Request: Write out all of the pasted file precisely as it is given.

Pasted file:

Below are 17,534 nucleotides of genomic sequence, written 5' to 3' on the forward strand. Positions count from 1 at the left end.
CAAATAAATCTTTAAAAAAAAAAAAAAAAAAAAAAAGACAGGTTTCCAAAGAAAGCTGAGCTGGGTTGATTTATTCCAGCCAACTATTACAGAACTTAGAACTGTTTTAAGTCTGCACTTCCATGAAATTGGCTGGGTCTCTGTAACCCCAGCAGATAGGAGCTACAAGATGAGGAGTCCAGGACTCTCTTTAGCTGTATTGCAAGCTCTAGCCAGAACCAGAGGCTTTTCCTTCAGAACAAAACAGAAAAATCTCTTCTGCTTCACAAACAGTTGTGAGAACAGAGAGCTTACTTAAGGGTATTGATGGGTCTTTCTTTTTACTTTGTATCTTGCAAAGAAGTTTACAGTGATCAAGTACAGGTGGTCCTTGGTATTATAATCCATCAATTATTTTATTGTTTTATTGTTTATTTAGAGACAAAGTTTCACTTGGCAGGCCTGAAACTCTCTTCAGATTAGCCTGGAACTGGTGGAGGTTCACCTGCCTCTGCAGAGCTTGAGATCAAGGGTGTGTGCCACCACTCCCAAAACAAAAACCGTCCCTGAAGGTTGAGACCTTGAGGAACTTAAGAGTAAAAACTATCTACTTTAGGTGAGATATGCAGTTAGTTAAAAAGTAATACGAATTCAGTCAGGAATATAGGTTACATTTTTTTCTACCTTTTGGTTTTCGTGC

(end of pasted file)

Below are 17,534 nucleotides of genomic sequence, written 5' to 3' on the forward strand. Positions count from 1 at the left end.
CAAATAAATCTTTAAAAAAAAAAAAAAAAAAAAAAAGACAGGTTTCCAAAGAAAGCTGAGCTGGGTTGATTTATTCCAGCCAACTATTACAGAACTTAGAACTGTTTTAAGTCTGCACTTCCATGAAATTGGCTGGGTCTCTGTAACCCCAGCAGATAGGAGCTACAAGATGAGGAGTCCAGGACTCTCTTTAGCTGTATTGCAAGCTCTAGCCAGAACCAGAGGCTTTTCCTTCAGAACAAAACAGAAAAATCTCTTCTGCTTCACAAACAGTTGTGAGAACAGAGAGCTTACTTAAGGGTATTGATGGGTCTTTCTTTTTACTTTGTATCTTGCAAAGAAGTTTACAGTGATCAAGTACAGGTGGTCCTTGGTATTATAATCCATCAATTATTTTATTGTTTTATTGTTTATTTAGAGACAAAGTTTCACTTGGCAGGCCTGAAACTCTCTTCAGATTAGCCTGGAACTGGTGGAGGTTCACCTGCCTCTGCAGAGCTTGAGATCAAGGGTGTGTGCCACCACTCCCAAAACAAAAACCGTCCCTGAAGGTTGAGACCTTGAGGAACTTAAGAGTAAAAACTATCTACTTTAGGTGAGATATGCAGTTAGTTAAAAAGTAATACGAATTCAGTCAGGAATATAGGTTACATTTTTTTCTACCTTTTGGTTTTCGTGC